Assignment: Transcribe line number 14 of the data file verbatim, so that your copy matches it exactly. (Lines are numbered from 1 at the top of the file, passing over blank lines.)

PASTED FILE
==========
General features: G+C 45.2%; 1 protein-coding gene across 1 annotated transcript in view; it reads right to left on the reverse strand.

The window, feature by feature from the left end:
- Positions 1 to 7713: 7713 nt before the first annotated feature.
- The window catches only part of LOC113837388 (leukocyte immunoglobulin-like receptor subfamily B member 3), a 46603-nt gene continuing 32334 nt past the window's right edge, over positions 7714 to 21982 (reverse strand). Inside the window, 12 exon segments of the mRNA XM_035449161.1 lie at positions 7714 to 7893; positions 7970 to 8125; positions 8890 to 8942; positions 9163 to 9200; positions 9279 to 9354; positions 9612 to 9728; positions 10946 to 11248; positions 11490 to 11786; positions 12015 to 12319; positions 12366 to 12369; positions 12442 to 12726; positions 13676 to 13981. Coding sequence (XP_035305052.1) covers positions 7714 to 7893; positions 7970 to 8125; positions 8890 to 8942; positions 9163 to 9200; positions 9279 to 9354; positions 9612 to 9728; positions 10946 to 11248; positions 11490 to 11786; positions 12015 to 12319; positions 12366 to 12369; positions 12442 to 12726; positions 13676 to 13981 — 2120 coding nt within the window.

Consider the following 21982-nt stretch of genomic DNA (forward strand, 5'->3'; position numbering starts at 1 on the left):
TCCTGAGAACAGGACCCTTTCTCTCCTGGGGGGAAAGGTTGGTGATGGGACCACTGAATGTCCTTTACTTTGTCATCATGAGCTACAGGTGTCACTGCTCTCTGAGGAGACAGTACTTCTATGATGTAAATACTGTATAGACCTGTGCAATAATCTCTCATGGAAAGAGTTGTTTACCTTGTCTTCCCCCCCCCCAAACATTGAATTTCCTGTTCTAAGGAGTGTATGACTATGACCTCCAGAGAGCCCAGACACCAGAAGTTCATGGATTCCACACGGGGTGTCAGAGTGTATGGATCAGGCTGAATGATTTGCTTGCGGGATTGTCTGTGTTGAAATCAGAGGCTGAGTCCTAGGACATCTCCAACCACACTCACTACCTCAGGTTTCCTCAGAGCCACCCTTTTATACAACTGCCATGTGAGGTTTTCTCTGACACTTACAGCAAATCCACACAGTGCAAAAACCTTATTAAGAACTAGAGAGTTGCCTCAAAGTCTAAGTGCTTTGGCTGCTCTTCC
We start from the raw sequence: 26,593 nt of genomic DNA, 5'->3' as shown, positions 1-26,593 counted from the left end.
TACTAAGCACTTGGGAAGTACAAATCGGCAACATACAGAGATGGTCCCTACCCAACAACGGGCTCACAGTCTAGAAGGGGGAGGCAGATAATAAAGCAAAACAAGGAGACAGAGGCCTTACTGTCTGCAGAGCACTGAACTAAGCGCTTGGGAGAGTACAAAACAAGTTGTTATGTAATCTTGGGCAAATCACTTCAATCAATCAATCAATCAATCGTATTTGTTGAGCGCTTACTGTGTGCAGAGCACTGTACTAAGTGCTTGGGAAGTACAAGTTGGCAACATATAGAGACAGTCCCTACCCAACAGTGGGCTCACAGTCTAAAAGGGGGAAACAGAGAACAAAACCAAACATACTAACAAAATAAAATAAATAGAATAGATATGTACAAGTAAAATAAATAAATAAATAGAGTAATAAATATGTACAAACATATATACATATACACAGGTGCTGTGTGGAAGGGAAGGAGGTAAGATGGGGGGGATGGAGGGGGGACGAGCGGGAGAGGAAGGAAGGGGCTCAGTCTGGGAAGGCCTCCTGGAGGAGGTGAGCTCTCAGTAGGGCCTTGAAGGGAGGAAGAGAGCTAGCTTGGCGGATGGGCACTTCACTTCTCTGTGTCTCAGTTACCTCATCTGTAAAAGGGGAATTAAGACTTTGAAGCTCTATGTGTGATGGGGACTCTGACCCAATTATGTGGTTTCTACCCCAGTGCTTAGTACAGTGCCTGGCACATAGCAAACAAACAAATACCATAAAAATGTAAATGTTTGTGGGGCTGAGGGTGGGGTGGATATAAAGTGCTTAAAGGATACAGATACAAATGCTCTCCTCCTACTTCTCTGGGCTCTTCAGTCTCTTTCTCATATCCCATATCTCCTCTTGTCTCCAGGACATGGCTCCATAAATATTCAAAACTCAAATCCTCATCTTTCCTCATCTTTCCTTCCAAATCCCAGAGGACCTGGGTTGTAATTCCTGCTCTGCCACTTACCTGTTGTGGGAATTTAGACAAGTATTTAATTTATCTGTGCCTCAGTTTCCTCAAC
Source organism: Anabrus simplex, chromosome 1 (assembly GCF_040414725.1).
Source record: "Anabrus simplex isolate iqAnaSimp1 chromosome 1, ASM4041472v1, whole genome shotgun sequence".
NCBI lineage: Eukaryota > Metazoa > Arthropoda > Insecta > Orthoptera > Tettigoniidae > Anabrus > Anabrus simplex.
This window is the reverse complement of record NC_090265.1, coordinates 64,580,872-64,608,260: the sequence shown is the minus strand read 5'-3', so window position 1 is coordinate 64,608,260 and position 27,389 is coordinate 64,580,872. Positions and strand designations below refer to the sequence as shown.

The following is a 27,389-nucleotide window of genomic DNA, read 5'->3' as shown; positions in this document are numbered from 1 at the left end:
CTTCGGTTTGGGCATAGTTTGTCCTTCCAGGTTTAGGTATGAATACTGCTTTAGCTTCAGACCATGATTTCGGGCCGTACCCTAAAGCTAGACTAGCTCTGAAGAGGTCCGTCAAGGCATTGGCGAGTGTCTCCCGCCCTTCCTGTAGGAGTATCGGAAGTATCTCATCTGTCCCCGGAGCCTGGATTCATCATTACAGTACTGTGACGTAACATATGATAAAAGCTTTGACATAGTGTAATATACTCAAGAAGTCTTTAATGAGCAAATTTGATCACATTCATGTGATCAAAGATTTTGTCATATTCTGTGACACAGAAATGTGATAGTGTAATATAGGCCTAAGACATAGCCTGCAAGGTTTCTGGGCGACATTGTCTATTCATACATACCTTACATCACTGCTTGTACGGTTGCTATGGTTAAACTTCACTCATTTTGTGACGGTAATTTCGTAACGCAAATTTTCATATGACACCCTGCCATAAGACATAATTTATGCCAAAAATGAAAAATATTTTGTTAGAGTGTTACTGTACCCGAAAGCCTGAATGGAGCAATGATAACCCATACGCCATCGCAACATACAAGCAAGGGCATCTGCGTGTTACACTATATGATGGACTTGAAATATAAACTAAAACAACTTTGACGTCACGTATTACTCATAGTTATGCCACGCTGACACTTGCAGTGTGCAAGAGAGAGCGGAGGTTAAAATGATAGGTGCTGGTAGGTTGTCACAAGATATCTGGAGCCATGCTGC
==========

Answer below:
CTTCGGTTTGGGCATAGTTTGTCCTTCCAGGTTTAGGTATGAATACTGCTTTAGCTTCAGACCATGATTTCGGGCCGTACCCTAAAGCTAGACTAGCTCTGAAGAGGTCCGTCAAGGCATTGGCGAGTGTCTCCCGCCCTTCCTGTAGGAGTATCGGAAGTATCTCATCTGTCCCCGGAGCCTGGATTCATCATTACAGTACTGTGACGTAACATATGATAAAAGCTTTGACATAGTGTAATATACTCAAGAAGTCTTTAATGAGCAAATTTGATCACATTCATGTGATCAAAGATTTTGTCATATTCTGTGACACAGAAATGTGATAGTGTAATATAGGCCTAAGACATAGCCTGCAAGGTTTCTGGGCGACATTGTCTATTCATACATACCTTACATCACTGCTTGTACGGTTGCTATGGTTAAACTTCACTCATTTTGTGACGGTAATTTCGTAACGCAAATTTTCATATGACACCCTGCCATAAGACATAATTTATGCCAAAAATGAAAAATATTTTGTTAGAGTGTTACTGTACCCGAAAGCCTGAATGGAGCAATGATAACCCATACGCCATCGCAACATACAAGCAAGGGCATCTGCGTGTTACACTATATGATGGACTTGAAATATAAACTAAAACAACTTTGACGTCACGTATTACTCATAGTTATGCCACGCTGACACTTGCAGTGTGCAAGAGAGAGCGGAGGTTAAAATGATAGGTGCTGGTAGGTTGTCACAAGATATCTGGAGCCATGCTGC